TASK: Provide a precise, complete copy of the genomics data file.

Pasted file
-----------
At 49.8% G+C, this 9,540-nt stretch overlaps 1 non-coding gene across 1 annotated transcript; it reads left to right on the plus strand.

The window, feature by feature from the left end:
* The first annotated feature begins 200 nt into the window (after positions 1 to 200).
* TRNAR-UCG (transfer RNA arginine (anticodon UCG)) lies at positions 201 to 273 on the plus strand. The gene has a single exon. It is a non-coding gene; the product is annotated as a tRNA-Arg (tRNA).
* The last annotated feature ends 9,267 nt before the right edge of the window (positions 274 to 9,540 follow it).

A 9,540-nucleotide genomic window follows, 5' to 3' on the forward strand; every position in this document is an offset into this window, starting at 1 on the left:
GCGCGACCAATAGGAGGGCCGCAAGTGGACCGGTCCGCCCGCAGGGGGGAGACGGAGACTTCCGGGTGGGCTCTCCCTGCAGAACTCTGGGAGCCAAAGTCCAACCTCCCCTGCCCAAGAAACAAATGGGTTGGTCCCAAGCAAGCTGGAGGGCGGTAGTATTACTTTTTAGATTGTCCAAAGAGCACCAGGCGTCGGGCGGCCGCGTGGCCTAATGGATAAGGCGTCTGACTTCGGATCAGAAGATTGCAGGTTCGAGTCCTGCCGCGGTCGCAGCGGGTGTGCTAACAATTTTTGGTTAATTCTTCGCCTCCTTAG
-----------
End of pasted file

At 49.8% G+C, this 9,540-nt stretch overlaps 1 non-coding gene across 1 annotated transcript; it reads left to right on the plus strand.

The window, feature by feature from the left end:
* The first annotated feature begins 200 nt into the window (after positions 1 to 200).
* TRNAR-UCG (transfer RNA arginine (anticodon UCG)) lies at positions 201 to 273 on the plus strand. The gene has a single exon. It is a non-coding gene; the product is annotated as a tRNA-Arg (tRNA).
* The last annotated feature ends 9,267 nt before the right edge of the window (positions 274 to 9,540 follow it).

A 9,540-nucleotide genomic window follows, 5' to 3' on the forward strand; every position in this document is an offset into this window, starting at 1 on the left:
GCGCGACCAATAGGAGGGCCGCAAGTGGACCGGTCCGCCCGCAGGGGGGAGACGGAGACTTCCGGGTGGGCTCTCCCTGCAGAACTCTGGGAGCCAAAGTCCAACCTCCCCTGCCCAAGAAACAAATGGGTTGGTCCCAAGCAAGCTGGAGGGCGGTAGTATTACTTTTTAGATTGTCCAAAGAGCACCAGGCGTCGGGCGGCCGCGTGGCCTAATGGATAAGGCGTCTGACTTCGGATCAGAAGATTGCAGGTTCGAGTCCTGCCGCGGTCGCAGCGGGTGTGCTAACAATTTTTGGTTAATTCTTCGCCTCCTTAG